THEY'VE defeated pirates, dragons and hordes of the undead, but now one of London's largest roleplaying clubs is facing its biggest foe yet - evil axe-wielding Health Secretary Jeremy Hunt.

Within the grounds of Lewisham Hospital lies the Lewis Club - a bar and function room which was the scene of much booing during Jeremy Hunt's Commons announcement on health cuts.

But each Wednesday, an intrepid band of adventurers descends upon the club armed with 20-sided dice, huge bags of crisps, drinks and sheets of statistics incomprehensible to an outsider.

This is Lewisham's roleplaying club, started three years ago with just a handful of people but now 120-strong, meeting up for a weekly blast of sorcery, space travel and other flights of fancy.

In one corner of the room people are playing a game featuring time travelling superheroes which has been going on for a staggering two years.

Club founder Garry Harper informs me: "I've totally lost the plot on exactly where that one's gone to be honest. It's like a TV show that runs and runs."

Meanwhile, across the room, a group of men and, yes, women are playing a dark game based on the works of HP Lovecraft featuring ritual sacrifices, characters going insane and a table full of snacks.

Mr Harper explains: "We have hospital staff that go there and take part, doctors, builders, teachers and an awful lot of young people as well.

"We have people from all walks of life."

But the club is facing a challenge, as plans by the government to sell off large swatches of the hospital site appear to put their venue at risk.

Mr Harper marched against the hospital closures and is keen to promote all the good work it does, saying: "The hospital is not just about saving lives.

"It's a real part of the community."

Tonight I've joined a game of Conan and have become a soldier called Don Kahan whose skills, according to an imposing character sheet I'm handed, include intimidation, jumping, riding and swordplay - exactly the things I'm rubbish at in real life.

Alongside me on a slaveship being surrounded by angry towns people are a nobleman, pirate, acrobat and desert traveller, along with an archer played by 29-year-old James Desmond who works for the RAF in his day job.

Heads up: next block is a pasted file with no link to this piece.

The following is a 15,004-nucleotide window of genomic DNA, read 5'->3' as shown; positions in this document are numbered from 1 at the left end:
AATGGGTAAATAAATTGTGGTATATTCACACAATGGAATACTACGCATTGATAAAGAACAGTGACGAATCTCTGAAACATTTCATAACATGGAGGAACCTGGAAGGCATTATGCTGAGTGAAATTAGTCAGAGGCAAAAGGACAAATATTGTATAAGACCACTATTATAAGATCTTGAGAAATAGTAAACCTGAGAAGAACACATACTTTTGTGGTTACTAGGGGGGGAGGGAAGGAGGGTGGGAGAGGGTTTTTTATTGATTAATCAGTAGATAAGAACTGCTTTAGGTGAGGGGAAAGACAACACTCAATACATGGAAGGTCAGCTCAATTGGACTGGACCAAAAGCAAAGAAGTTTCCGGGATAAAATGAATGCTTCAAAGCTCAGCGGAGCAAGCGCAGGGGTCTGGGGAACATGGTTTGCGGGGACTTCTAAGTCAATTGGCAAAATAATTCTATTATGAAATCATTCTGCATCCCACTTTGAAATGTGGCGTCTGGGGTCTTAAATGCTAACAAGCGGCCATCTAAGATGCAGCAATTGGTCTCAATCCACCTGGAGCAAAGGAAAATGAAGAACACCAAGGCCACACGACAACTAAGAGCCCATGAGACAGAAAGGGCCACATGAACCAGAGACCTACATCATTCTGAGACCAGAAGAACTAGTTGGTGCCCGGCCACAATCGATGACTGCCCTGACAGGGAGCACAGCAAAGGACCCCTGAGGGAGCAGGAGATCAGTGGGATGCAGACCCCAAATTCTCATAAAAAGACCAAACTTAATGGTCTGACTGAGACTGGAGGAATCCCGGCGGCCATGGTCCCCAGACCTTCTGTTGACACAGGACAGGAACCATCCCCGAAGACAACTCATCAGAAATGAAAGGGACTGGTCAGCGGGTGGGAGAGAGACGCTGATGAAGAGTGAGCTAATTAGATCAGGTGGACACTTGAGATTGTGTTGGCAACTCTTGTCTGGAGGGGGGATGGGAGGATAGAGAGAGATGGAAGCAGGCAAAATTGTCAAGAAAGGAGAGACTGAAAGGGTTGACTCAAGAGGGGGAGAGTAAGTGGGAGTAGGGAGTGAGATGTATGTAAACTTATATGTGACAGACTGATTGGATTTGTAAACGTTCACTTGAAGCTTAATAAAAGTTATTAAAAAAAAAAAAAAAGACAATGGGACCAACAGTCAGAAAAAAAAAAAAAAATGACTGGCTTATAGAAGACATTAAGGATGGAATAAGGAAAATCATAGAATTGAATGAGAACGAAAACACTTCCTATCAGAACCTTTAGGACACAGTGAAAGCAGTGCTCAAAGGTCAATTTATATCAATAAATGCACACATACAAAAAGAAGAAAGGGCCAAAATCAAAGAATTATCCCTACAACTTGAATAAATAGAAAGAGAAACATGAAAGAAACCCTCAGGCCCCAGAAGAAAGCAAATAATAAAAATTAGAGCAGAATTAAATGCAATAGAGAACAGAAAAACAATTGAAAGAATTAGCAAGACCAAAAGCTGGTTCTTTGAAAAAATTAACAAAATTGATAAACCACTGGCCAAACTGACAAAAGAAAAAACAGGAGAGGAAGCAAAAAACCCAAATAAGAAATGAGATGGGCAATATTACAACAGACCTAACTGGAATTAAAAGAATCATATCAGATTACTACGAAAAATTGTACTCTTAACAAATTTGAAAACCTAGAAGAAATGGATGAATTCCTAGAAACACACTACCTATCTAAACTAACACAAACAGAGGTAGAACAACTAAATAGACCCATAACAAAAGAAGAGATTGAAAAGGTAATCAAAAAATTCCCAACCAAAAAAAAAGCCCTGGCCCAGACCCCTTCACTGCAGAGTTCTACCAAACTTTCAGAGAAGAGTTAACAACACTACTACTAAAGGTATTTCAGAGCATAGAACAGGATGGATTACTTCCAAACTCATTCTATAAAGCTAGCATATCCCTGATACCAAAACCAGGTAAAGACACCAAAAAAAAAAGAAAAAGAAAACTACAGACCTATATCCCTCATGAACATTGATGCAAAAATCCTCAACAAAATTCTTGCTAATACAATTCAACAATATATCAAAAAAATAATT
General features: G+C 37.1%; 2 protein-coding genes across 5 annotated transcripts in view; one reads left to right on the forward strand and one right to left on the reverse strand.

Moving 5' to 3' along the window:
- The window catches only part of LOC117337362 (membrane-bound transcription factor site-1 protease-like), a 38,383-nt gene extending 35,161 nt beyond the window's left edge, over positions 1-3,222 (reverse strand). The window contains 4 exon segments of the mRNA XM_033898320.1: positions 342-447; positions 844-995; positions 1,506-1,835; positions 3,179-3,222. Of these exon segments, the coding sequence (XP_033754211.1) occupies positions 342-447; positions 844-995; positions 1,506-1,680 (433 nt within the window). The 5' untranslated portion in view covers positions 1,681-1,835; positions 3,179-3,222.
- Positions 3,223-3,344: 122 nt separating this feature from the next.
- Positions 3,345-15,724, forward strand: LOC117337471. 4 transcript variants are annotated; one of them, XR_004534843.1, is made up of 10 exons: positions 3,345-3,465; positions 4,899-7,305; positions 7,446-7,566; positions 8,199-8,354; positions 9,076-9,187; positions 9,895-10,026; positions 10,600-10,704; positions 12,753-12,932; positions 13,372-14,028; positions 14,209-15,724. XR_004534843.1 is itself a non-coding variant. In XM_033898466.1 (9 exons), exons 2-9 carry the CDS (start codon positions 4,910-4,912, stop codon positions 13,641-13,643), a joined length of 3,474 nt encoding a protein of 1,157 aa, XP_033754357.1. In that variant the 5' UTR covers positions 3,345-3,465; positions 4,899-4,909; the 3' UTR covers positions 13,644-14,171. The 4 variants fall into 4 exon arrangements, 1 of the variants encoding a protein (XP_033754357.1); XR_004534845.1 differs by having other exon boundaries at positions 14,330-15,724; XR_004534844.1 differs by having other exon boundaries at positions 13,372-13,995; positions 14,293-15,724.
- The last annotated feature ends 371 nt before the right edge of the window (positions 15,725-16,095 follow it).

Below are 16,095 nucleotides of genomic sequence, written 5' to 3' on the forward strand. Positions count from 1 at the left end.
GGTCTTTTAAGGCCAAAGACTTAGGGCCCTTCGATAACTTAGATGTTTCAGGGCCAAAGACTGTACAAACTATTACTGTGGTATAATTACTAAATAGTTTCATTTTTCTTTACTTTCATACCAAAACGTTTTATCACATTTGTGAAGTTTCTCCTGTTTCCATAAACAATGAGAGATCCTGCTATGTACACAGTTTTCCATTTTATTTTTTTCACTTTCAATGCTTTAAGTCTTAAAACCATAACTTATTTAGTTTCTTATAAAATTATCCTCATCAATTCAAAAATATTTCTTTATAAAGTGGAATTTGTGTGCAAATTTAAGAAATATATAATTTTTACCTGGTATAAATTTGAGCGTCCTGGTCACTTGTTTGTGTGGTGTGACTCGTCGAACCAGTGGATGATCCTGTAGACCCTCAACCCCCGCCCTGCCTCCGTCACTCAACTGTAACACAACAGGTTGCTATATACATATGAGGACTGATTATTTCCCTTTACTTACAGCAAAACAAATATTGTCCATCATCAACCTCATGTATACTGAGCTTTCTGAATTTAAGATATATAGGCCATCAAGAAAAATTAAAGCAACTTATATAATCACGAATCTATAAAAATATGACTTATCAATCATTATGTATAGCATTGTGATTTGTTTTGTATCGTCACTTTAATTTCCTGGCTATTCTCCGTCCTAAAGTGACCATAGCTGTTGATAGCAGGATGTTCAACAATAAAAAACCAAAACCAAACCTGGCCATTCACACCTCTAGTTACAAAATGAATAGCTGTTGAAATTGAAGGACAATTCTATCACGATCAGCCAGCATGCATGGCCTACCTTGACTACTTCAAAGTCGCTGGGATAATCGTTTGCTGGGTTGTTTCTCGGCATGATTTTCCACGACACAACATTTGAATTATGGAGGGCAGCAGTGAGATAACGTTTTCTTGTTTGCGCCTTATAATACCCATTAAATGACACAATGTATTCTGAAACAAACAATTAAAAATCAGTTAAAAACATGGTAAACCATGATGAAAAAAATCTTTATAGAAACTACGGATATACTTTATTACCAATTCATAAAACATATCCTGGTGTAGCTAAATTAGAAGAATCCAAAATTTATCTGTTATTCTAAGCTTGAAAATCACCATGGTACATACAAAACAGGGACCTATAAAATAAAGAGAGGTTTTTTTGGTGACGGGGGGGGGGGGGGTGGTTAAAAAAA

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He says: "I wandered in here for the first time probably looking like a lost lamb but it's very friendly.

"People who are imaginative, they're sometimes not so good at meeting new people.

"But I think there could be a misconception.

"When I was growing up, the idea was these sort of things were done by fringe characters whereas now, I don't know if it's the press, but people have become a lot more receptive to a lot more ideas."

Each game is run by a gamesmaster, who outlines a scenario and then asks the players what they would no next, sometimes making them throw a dice to see if they're successful.

Having struggled to make it through an entire Lord of the Rings film, it's fair to say I fail to get any kind of grip on the game.

When one of my party lops the head off an enemy on a boat opposite mine, I'm asked what I would do next.

"Hide," I suggest, to much laughter.

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What I really want to know is, will Mr Hunt be featuring in any upcoming roleplaying games?

"That's too political for us," says Mr Harper.

"A lot of people come here and like to forget about work and things like that."

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Nick Wright, 31, from Victoria (Gamesmaster)

"I got into this when I was about 14 or 15.

"This is my guilty hobby.

"It's a nice relaxed atmosphere here. There's not talk about work, you can bring munchies in and they'll do us food."

Joe Leslie, 21, IT worker and carer from Brownfield Road, Catford (playing a troll called Trogdor)

"Once you get into this you realise the potential is really limitless.

"At the moment it's really the only social interaction I have between searching for a job and looking after my family.

"If I didn't have this I'd probably go stir crazy."